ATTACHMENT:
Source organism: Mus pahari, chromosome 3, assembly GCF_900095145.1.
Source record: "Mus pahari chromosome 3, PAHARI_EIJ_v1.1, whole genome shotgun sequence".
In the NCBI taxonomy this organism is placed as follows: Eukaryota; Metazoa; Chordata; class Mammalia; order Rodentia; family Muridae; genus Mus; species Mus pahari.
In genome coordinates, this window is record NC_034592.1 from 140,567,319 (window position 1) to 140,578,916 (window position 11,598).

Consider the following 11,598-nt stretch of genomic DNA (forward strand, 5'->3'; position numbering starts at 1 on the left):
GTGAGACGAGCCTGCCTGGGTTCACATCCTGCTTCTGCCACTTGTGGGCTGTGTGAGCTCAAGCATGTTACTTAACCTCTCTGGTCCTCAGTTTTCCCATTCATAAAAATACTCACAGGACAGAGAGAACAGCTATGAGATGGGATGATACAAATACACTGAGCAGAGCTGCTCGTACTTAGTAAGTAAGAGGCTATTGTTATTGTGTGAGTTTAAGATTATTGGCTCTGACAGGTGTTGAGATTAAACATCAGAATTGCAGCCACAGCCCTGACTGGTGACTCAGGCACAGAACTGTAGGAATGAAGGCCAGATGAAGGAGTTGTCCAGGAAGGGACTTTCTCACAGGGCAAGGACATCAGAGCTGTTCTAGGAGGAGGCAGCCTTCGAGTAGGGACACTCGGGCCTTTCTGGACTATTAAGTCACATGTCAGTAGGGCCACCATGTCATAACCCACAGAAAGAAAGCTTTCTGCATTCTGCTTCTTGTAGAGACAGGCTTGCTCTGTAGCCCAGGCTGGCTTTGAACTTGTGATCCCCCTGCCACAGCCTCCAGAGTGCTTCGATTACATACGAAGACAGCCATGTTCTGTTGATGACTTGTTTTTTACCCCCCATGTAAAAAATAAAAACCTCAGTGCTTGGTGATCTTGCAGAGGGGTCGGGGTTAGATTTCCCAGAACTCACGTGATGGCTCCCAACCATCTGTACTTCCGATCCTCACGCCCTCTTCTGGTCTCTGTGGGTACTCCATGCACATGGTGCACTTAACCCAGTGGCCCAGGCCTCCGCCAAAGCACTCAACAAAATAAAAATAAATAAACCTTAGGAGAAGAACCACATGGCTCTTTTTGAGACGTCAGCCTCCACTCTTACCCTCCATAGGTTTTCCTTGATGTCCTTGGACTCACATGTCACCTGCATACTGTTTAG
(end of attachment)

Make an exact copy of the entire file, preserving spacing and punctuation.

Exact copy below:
Source organism: Mus pahari, chromosome 3, assembly GCF_900095145.1.
Source record: "Mus pahari chromosome 3, PAHARI_EIJ_v1.1, whole genome shotgun sequence".
In the NCBI taxonomy this organism is placed as follows: Eukaryota; Metazoa; Chordata; class Mammalia; order Rodentia; family Muridae; genus Mus; species Mus pahari.
In genome coordinates, this window is record NC_034592.1 from 140,567,319 (window position 1) to 140,578,916 (window position 11,598).

Consider the following 11,598-nt stretch of genomic DNA (forward strand, 5'->3'; position numbering starts at 1 on the left):
GTGAGACGAGCCTGCCTGGGTTCACATCCTGCTTCTGCCACTTGTGGGCTGTGTGAGCTCAAGCATGTTACTTAACCTCTCTGGTCCTCAGTTTTCCCATTCATAAAAATACTCACAGGACAGAGAGAACAGCTATGAGATGGGATGATACAAATACACTGAGCAGAGCTGCTCGTACTTAGTAAGTAAGAGGCTATTGTTATTGTGTGAGTTTAAGATTATTGGCTCTGACAGGTGTTGAGATTAAACATCAGAATTGCAGCCACAGCCCTGACTGGTGACTCAGGCACAGAACTGTAGGAATGAAGGCCAGATGAAGGAGTTGTCCAGGAAGGGACTTTCTCACAGGGCAAGGACATCAGAGCTGTTCTAGGAGGAGGCAGCCTTCGAGTAGGGACACTCGGGCCTTTCTGGACTATTAAGTCACATGTCAGTAGGGCCACCATGTCATAACCCACAGAAAGAAAGCTTTCTGCATTCTGCTTCTTGTAGAGACAGGCTTGCTCTGTAGCCCAGGCTGGCTTTGAACTTGTGATCCCCCTGCCACAGCCTCCAGAGTGCTTCGATTACATACGAAGACAGCCATGTTCTGTTGATGACTTGTTTTTTACCCCCCATGTAAAAAATAAAAACCTCAGTGCTTGGTGATCTTGCAGAGGGGTCGGGGTTAGATTTCCCAGAACTCACGTGATGGCTCCCAACCATCTGTACTTCCGATCCTCACGCCCTCTTCTGGTCTCTGTGGGTACTCCATGCACATGGTGCACTTAACCCAGTGGCCCAGGCCTCCGCCAAAGCACTCAACAAAATAAAAATAAATAAACCTTAGGAGAAGAACCACATGGCTCTTTTTGAGACGTCAGCCTCCACTCTTACCCTCCATAGGTTTTCCTTGATGTCCTTGGACTCACATGTCACCTGCATACTGTTTAG